I was in total amazement at how easy it seemed to be able to make money at this wonderful game called Poker. We played on Friday nights, usually every other week. This became our form of "going out". I loved it because I usually won around 30-50 dollars every night we played. I didn't tell my friends about the book I had read for quite some time. I know, I know, maybe I should have. The strange part is, once I did tell them, and they could see how I was beating them each week, they still never considered reading a book themselves, or adjusting their game much. I was in it to win it, and they did not appreciate how I kept folding, folding, folding. They were in it for the fun of it. They were in it for the lure of the next card. I wanted to win.

I was hooked. It all seemed too easy. Would it be possible to win 30 big bets all of the time? What if I moved up in stakes? If I played 1-5 limit stud poker, with the max bet being 5 dollars, would I win $150 each time I played? At the time my salary at Pru was less than 25k a year. $150 a day sounded like more money than someone needed to make. Not even I am devious enough to try to convince my friends to play for more money than I knew they could afford to lose. None of us had much, and gutting my buddies is not what I would call "fun". No, we had to travel to a place where the stakes were bigger, but legal. We needed to go to Vegas.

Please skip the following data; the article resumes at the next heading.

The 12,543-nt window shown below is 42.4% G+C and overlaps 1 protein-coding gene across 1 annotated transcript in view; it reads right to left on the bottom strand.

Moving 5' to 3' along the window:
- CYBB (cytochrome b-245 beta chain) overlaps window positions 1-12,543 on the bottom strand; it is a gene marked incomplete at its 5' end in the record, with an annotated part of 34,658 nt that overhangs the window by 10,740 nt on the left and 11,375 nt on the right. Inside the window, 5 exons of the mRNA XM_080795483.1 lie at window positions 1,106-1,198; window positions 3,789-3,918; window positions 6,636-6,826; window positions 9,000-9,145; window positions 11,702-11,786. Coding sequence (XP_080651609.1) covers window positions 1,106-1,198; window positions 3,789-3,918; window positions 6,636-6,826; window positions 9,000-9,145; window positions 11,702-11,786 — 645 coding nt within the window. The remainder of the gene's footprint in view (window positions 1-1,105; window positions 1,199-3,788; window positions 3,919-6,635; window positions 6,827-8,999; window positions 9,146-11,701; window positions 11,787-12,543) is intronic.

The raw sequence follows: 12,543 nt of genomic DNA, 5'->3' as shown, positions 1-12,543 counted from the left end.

Saturday, July 11, 2009


Florida poker has become the poster child of how a government of the people, by the people, and for the people can, in reality, be a hypocritical exercise in the rich getting richer, and the poor getting the shaft. As I sit here and contemplate the current atmosphere of Florida poker I begin to feel an uneasiness in the pit of my stomach. Things are not as they seem.